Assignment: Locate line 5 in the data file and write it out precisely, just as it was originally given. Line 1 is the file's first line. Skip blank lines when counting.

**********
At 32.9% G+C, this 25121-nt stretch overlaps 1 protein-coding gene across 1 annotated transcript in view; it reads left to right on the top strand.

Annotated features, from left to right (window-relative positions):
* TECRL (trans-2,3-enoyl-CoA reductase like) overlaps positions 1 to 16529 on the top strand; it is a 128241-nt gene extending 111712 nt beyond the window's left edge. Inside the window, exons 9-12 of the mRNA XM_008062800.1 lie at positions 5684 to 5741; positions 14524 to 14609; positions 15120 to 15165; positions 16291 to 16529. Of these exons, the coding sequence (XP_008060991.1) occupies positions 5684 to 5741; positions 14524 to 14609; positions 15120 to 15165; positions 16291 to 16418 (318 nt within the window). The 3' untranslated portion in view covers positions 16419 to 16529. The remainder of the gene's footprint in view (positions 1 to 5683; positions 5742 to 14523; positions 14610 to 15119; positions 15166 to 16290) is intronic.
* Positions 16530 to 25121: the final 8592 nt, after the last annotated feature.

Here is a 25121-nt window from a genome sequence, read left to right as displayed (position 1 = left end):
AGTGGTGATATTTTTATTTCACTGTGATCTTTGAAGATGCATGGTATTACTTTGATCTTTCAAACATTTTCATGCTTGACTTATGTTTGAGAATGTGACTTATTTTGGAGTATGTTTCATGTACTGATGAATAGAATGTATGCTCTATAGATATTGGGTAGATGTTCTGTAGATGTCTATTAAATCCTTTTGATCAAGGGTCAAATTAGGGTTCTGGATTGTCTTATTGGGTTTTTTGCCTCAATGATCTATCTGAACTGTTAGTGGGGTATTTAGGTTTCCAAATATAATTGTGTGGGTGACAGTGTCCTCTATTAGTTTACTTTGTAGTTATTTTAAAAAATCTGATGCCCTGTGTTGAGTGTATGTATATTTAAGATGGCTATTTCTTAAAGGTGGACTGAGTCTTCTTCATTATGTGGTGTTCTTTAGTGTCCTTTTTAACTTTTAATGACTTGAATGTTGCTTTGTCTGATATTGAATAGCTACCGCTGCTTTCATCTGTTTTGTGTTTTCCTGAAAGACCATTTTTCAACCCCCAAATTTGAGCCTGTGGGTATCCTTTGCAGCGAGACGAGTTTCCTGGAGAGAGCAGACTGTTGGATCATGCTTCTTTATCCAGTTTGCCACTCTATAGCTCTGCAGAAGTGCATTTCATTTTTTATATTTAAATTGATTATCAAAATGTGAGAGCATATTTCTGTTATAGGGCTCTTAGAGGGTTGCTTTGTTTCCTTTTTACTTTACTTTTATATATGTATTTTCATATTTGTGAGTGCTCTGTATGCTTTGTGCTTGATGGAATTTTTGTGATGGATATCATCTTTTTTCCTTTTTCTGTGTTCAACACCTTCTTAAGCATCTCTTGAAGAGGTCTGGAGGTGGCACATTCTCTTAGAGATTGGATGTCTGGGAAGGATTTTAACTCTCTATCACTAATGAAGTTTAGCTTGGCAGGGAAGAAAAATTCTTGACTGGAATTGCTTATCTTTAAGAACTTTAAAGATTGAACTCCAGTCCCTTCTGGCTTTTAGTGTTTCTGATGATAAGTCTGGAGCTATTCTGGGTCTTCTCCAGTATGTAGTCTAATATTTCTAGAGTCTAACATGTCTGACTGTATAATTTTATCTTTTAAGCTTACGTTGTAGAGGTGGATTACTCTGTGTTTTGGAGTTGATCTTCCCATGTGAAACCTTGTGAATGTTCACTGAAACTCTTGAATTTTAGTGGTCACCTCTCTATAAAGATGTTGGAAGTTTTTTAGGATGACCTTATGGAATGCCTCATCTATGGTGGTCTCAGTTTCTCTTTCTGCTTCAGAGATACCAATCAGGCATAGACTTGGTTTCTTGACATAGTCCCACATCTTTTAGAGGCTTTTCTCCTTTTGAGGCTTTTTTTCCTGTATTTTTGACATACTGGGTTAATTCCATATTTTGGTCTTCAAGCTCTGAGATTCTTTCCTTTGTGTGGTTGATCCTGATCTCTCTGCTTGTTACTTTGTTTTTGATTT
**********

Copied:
Here is a 25121-nt window from a genome sequence, read left to right as displayed (position 1 = left end):